6.3.1. The first widespread script.

6.3.2. Its simplicity allowed it to be used in many different languages.

6.4. The alphabet's simple appearance of its characters had an effect on the disintegrated class divisions between royalty and the common man.

6.5. The most notable change in the Greek alphabet was with the adaption of the Phoenician letter forms.

6.5.1. The first widespread script.

7. The Gutenberg Press

7.1. Johannes Gutenbergh introduced modern book printing.

7.1.1. It developed from the technology of the screw-type for pressing grapes and olibe seeds.

7.1.1.1. His father was an upper class merchant and gold smith.

7.1.1.2. He was motivated to find a better way to produce books.

7.1.2. He felt that metal type was better than moveable type because it could be reproduce more quickly once a single mold could be made.

7.1.2.1. He created his metal type by alloy of lead, tin and antimony. They would melt in low temperatures. Cast well in the dye. More durable in the press.

7.1.3. He is credited with the introduction of the oil-based ink.

7.2. Moveable type is metal type or the system of printing that uses movable components to reproduce the elements of a document.

7.2.1. A matrix is a hard metal punch, it is hammered into a softer copper bar, creating a matrix.

7.3. Paper:

7.3.1. It was developed by Cs'ai Lun in China.

7.4. The first book to be printed was the Bible.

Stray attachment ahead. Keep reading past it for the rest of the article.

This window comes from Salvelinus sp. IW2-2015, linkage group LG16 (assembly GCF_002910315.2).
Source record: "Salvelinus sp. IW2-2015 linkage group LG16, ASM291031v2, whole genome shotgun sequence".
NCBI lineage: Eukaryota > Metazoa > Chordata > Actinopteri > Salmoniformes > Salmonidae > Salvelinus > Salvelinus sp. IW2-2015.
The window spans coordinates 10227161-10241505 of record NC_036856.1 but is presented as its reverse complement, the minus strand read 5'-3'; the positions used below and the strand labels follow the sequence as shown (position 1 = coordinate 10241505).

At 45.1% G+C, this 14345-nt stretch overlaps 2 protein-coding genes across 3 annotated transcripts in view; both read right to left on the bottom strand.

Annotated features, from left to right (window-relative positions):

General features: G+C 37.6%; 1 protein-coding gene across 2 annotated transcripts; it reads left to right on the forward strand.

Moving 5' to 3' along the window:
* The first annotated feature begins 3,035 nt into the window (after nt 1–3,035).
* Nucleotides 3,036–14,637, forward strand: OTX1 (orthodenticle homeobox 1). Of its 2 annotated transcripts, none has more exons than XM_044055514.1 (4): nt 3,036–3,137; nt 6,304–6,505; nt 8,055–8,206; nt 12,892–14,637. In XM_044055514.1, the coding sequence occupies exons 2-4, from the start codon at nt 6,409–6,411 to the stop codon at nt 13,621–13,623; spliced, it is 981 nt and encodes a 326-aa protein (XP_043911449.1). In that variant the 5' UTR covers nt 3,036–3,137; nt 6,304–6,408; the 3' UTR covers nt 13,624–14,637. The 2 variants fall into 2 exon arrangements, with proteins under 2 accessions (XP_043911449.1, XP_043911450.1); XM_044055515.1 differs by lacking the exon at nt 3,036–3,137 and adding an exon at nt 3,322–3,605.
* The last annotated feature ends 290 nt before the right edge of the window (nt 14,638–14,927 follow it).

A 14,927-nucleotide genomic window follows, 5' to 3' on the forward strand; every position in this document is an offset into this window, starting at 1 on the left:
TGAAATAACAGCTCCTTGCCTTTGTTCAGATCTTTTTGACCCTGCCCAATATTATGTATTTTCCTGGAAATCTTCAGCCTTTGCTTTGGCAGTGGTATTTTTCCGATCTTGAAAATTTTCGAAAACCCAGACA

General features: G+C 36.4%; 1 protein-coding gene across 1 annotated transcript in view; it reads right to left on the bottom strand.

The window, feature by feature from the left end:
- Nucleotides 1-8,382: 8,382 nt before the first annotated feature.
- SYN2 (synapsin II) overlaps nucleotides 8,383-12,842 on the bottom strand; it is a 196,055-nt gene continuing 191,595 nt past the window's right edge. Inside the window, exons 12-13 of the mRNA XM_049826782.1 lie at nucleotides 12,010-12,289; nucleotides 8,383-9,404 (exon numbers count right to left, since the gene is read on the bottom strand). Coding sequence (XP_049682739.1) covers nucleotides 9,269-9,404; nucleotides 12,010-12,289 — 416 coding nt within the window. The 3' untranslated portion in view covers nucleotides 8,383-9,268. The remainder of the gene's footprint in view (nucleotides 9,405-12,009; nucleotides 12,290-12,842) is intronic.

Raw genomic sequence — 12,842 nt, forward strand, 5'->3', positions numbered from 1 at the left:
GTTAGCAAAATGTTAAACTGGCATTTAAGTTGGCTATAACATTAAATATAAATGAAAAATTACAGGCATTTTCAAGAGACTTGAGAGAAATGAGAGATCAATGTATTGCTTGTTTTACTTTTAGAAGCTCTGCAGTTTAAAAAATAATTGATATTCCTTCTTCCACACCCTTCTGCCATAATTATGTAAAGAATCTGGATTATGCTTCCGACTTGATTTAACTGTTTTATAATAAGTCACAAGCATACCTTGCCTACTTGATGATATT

7.5. It impacted comunication:

7.5.1. 1. perfected script and made it easier to read.

7.5.1.1. 2. books were made more rapidly.

7.5.1.1.1. 3. Current information could be shared locally and around the world.

7.5.2. 4. Cost decreased allowing more people to buy them.

7.5.2.1. 5. Demand grew. Population became more literate.

7.5.2.1.1. 6. People wanted books that were written in their won languages and a greater variety.

7.5.3. 7. Book trade began to flourish, as well as industries such as paper making.

7.5.3.1. 8. Economies became stronger.

7.6. Caxton:

7.6.1. He produced the first book in English.

7.6.1.1. The first American news weekly was the Boston Newsletter.

7.7. Major printing processes:

7.7.1. Relief

7.7.2. Intaglio

7.7.3. Porous

7.7.4. Lithography

8. The Linotype Machine

8.1. Christopher Sholes invented the only typewriter that became commercially successful.

8.2. It allowed to to be set mechanically rather than by hand.

8.2.1. Then newspaper changed as a result of the Linotype Machine because it made it possible for a small number of operators to set type for more pages on a daily baisis.

8.3. The first Linotype Machine became commercially installed in New York Tribune.

8.4. Keyboard:

8.4.1. 90-character keyboard. There is no shift key.

8.4.1.1. Uppercase letters had seperate keys from lowercase letters.

8.4.2. The key board had the same alphabet arrangement twice.

8.4.3. Black keys were lowercase on the left and white keys were uppercase on the right.

8.4.4. Blue keys in the middle were for punctuation digits, small capital letters and fixed width spaces.

8.5. Matrix:

8.5.1. A mold, for letter forms.

8.6. Slug:

8.6.1. The assembled line of type, which is cast as a single piece.

8.7. The Linotype created a justified line of text by mechanically having a space band in between the matrices, which lifts up, increasing the space between the word until the line is justified.

9. History of Photography

9.1. The 4th century camera obscura was used for a way to observe light.

9.1.1. Camera obscura means dark chamber.